Fantasy themes speak to me, and while I’m not too big on Alchemy this game promises to deliver an experience that will stand out from the crowd. Will it be a game we should own? That is hard to say – I could see the iOS and the theory-crafting being a huge miss for her even if I really enjoy it. But it is definitely a game that has my interest and needs to be played.


BarBEARians, designed by Walter Barber and Ian VanNest. Published by Greenbrier Games. 2-4 Players.

Game Description from BGG:

BarBEARians is a simultaneous secret-action, dice-puzzle, worker placement game for up to four players. Become one of four clans of adorable bear-warriors out to build the best neighbearhood in the forest! Don’t expect this to be a picnic: your bears aren’t the only ones fishing for glory, so be prepared to ward off attacks from your furry rivals. By gathering resources, pillaging your neighbears’ villages, and developing your home turf, the tale of your clan will become legend. Are your bears worthy enough to be every cub’s bedtime story for generations to come? It’s time to gather your clan, bear down, and hold on to your honey.

(For a lot more, check out this page:


Why it is on this list:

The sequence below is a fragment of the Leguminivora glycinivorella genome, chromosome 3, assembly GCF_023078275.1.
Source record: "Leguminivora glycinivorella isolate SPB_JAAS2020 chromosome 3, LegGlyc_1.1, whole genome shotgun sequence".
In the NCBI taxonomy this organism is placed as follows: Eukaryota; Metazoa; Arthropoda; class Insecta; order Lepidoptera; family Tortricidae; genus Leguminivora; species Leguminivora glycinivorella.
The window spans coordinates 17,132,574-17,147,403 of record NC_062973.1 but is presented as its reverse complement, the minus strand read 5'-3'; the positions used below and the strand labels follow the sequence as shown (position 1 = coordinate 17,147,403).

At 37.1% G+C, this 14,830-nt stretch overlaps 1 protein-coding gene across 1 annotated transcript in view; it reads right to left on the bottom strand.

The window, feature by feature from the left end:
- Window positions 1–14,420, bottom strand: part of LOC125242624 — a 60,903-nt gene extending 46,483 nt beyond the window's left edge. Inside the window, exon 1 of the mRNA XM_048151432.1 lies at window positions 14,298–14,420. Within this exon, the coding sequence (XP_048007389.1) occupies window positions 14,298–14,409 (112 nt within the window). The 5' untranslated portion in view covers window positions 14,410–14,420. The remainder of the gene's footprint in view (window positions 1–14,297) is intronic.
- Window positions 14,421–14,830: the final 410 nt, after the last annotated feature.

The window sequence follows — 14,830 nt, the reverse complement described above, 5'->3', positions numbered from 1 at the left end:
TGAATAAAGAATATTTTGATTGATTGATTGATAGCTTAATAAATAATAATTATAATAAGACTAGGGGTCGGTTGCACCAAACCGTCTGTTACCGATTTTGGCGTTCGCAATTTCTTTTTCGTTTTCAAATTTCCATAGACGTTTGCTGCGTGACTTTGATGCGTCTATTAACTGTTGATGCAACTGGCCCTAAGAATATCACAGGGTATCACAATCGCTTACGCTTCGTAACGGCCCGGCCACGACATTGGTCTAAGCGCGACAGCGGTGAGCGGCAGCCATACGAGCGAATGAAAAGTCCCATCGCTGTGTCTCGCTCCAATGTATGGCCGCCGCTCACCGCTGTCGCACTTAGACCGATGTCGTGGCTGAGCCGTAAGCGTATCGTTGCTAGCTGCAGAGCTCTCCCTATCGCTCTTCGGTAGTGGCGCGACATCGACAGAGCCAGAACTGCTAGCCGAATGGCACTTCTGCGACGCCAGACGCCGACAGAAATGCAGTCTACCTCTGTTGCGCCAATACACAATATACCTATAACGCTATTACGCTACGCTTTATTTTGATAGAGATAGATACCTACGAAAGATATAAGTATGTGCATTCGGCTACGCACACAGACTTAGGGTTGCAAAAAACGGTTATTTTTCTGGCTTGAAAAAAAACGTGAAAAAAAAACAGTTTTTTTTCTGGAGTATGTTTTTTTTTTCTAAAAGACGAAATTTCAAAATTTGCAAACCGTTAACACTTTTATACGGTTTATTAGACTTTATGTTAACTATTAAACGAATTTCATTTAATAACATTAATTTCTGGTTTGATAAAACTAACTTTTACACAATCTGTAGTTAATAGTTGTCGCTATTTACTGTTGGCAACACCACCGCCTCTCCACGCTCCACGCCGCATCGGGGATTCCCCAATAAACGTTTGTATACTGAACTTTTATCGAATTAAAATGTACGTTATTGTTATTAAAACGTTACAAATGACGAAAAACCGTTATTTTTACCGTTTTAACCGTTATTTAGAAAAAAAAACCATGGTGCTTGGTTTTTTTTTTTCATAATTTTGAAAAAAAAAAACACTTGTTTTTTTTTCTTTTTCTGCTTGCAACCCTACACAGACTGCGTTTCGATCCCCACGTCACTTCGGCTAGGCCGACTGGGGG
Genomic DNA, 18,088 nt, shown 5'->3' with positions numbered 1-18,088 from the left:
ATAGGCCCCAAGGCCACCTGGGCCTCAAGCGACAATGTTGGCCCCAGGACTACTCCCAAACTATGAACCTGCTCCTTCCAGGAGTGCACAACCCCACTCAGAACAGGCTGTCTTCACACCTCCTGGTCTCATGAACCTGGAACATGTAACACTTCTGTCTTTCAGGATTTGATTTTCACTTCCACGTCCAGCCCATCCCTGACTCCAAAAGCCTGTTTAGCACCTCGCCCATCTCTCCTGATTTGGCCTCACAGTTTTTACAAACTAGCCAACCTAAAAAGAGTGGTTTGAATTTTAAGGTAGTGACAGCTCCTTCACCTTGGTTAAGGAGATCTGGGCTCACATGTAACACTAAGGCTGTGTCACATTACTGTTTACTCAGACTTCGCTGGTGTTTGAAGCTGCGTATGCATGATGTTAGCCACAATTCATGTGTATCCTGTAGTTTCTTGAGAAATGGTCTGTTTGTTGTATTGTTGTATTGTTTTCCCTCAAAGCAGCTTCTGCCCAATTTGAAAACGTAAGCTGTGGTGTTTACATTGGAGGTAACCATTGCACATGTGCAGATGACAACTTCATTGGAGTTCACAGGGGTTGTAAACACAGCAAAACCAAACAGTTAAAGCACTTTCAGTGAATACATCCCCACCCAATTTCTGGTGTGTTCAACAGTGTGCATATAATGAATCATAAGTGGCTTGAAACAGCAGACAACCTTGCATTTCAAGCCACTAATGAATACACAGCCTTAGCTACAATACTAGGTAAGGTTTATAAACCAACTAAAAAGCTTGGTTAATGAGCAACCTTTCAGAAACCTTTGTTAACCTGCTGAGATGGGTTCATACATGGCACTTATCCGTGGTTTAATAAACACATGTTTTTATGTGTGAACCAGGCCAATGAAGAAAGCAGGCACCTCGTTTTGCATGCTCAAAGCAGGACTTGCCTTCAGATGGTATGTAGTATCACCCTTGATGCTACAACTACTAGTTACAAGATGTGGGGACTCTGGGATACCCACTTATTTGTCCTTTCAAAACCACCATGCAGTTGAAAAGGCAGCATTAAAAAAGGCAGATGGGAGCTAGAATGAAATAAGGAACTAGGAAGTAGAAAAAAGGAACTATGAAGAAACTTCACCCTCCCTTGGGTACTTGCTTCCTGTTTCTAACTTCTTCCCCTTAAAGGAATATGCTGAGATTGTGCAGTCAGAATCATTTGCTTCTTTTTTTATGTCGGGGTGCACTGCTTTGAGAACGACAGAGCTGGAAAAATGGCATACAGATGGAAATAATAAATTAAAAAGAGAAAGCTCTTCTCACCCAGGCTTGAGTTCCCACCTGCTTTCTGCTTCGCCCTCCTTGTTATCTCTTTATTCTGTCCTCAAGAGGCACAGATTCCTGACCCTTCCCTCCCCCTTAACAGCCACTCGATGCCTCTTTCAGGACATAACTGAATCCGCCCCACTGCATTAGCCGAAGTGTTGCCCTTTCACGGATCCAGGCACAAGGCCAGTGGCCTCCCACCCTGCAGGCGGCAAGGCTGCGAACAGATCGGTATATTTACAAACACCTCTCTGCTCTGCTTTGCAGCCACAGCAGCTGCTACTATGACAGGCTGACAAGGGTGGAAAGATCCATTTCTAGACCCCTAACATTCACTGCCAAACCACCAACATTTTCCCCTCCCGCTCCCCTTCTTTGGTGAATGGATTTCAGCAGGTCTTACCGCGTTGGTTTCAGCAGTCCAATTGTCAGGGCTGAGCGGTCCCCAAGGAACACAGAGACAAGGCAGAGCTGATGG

I’ll admit, this one is probably going to look like the black sheep of the lot here. That’s because it was a game I discovered by accident while looking into whether or not Grimslingers was a deckbuilding game (it isn’t) for my upcoming Deckbuilding Month. While looking through the rest of their catalog, I came across this cutesy-looking game about bears using worker placement, secret (and simultaneous!) action selection, and a little bit of dice rolling (which I won’t tell my wife about that until she’s ready to play…because it isn’t just a little bit but it is all done at the start so you know what you’ve got for the round) in the mechanics.

Words like glory and raiding stand out to me as being very Viking-like. In fact, you could probably replace the bear theme with burly Viking warriors and have the same game. While it will have some randomness due to die-rolls, this promises to provide a fast-paced, heavy-interaction game where you’re allocating your workers onto your home board spaces. If you want a family-friendly game where you’re working to raid your opponents, this one looks like it could be a ton of fun.


Enter to win a redemption code for a copy of Galaxy Trucker’s app:

Galaxy Trucker App Codes

Board Gaming · Interview · Worker Placement Month

Interview with Richard Breese + Giveaway!

Welcome back, readers! Today I have the pleasure of sharing an interview I conducted with none other than Richard Breese, designer of Reef Encounter and the Key-series of games (among others). He is commonly associated with being the first to design a game using Worker Placement as a mechanic, so without Richard there might never have been games such as Agricola to hit the market. Maybe Uwe Rosenberg would be bagging groceries instead of forcing us to feed our workers and heat our homes in games!